Wednesday, October 2, 2013
Hearing the cries of her newborn daughter was music to Jennifer Jones’ ears. Not only had the delivery gone well, but she had carried baby Abigail to full term.
That’s something the 34-year-old mom never thought could be possible after her first pregnancy two years ago.
“There were just so many complications with my twin boys,” she said. “I was on bed rest for weeks on end, and we were still worried I might lose them.”
Diagnosed with an incompetent cervix in 2011, Jones, a Dallas resident, spent eight weeks in the hospital on bed-rest before giving birth to her sons.
“At 19 weeks during my first pregnancy, I began to feel that something wasn’t right, so I immediately went to my doctor and he found that my cervix was funneling, causing it to shorten and have a risk of pre-term birth or miscarriage,” Jones said. “I was put on bed-rest at home, but when things didn’t change by 23 weeks I spent the remainder of my pregnancy in the hospital.”
Jennifer’s OB-GYN, Dr. Ted Fogwell on the medical staff of Texas Health Presbyterian Hospital Dallas, said cervical incompetence can appear early in the second trimester. It affects approximately 2 percent of all pregnancies. Factors that have been known to increase the likelihood of an incompetent cervix include cervical trauma, hormonal influences or a congenitally short cervix, among others.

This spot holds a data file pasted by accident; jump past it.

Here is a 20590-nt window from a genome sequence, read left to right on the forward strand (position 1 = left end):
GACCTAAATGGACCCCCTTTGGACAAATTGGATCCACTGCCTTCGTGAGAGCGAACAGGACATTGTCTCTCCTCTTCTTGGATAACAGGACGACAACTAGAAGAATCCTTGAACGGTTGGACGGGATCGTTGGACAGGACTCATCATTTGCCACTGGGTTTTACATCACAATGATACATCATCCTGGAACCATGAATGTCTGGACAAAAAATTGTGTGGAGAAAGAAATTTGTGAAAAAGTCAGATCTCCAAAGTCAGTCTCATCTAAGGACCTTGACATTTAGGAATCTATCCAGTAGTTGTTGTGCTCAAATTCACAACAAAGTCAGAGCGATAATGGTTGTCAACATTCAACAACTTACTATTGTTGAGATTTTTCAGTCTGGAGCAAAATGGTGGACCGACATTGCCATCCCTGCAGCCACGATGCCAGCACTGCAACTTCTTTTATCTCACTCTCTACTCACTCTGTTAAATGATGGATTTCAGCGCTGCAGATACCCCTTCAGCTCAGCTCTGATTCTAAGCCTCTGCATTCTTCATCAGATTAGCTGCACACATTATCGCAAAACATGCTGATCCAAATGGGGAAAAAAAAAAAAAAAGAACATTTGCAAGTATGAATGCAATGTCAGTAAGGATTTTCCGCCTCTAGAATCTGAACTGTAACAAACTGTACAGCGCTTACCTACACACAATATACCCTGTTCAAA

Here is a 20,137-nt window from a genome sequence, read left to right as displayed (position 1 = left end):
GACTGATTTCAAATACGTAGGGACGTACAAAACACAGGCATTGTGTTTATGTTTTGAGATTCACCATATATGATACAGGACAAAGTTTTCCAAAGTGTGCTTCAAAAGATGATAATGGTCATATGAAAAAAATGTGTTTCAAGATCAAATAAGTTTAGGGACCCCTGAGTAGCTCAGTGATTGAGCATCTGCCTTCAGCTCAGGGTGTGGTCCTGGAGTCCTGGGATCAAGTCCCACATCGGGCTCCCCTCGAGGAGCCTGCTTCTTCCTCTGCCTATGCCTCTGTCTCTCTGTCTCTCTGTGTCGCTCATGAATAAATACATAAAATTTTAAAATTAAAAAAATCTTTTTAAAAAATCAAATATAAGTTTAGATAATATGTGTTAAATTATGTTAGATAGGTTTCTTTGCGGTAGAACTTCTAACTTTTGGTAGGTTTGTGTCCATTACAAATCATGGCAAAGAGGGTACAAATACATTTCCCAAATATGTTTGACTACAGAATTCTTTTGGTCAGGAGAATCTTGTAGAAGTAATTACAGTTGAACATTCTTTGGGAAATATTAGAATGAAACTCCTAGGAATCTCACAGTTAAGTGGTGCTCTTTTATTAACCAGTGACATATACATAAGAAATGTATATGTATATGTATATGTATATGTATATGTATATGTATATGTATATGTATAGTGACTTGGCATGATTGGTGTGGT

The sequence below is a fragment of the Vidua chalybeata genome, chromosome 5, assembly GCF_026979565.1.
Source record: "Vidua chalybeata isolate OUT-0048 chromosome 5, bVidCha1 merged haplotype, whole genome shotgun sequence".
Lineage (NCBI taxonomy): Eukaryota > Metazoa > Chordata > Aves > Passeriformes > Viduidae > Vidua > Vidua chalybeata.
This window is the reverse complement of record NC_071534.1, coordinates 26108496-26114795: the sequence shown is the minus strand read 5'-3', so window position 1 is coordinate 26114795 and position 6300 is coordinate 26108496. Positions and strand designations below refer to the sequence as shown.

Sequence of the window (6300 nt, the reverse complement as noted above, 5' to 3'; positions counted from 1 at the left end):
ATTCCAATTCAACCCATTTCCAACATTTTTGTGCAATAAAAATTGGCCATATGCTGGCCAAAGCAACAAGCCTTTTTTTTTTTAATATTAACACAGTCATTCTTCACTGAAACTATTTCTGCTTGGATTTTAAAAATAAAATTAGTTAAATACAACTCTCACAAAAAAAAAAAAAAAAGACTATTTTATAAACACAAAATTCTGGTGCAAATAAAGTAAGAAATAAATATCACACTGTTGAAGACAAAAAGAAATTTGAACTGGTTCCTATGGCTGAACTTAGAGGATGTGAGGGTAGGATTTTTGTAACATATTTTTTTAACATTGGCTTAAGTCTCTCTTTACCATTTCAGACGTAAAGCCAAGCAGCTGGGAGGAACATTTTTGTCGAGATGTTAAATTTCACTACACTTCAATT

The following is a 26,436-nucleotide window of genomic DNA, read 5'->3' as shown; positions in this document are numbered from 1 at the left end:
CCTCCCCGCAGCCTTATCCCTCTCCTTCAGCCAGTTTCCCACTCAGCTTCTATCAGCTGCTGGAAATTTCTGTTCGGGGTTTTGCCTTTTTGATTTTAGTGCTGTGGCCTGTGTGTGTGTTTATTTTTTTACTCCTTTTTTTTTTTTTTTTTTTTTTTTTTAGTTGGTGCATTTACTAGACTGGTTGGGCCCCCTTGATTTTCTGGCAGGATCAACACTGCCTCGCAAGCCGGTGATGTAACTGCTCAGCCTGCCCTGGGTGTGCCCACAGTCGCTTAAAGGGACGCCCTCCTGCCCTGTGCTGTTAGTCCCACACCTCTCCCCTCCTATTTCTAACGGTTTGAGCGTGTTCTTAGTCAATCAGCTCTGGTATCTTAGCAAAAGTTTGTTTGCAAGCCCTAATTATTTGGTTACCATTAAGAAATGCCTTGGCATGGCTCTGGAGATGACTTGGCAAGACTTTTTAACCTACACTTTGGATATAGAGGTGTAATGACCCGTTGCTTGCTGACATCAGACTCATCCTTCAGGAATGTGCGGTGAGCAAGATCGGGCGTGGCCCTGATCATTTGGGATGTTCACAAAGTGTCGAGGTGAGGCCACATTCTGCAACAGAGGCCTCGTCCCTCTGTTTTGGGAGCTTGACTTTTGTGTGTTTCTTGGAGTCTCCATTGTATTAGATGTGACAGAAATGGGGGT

Brothers Carter and Campbell were born at 31 weeks — two months premature. The boys spent more than a month in both the hospital’s neonatal intensive unit and special care nursery at Texas Health Presbyterian Hospital Dallas before going home.
When Jennifer got pregnant for the second time, she feared another preterm delivery. With a full time job as a speech pathologist and two babies at home, she knew for this pregnancy she couldn’t risk long-term bed rest.
“A baby is best served if we can get to 39 weeks pregnant, which is one week before the due date,“ Dr. Fogwell said. “Babies born two months premature generally survive, but it's still a very serious situation with the possibility of numerous complications. With a previous history of a weak cervix, Jennifer was at a significant risk of prematurity.”
After discussing options with Dr. Fogwell, she chose to move forward with an abdominal laparoscopic cerclage procedure during her 11th week of pregnancy. She found out about her condition too late in her first pregnancy to do the procedure – but this time around she and her doctor revisited and decided the earlier they did it, the better for her and her baby. The minimally invasive procedure consists of four incisions, three through the side of the abdomen and one through the lower belly. A stitch is then made on the upper portion of the cervix to keep it tightly closed.
“I went in on a Friday morning and went home later that afternoon,” Jones said. “I was able to move around during the weekend and then went back to work on Monday — I experienced very little down time. It was like this simple little procedure that was such a huge blessing for me and my baby.”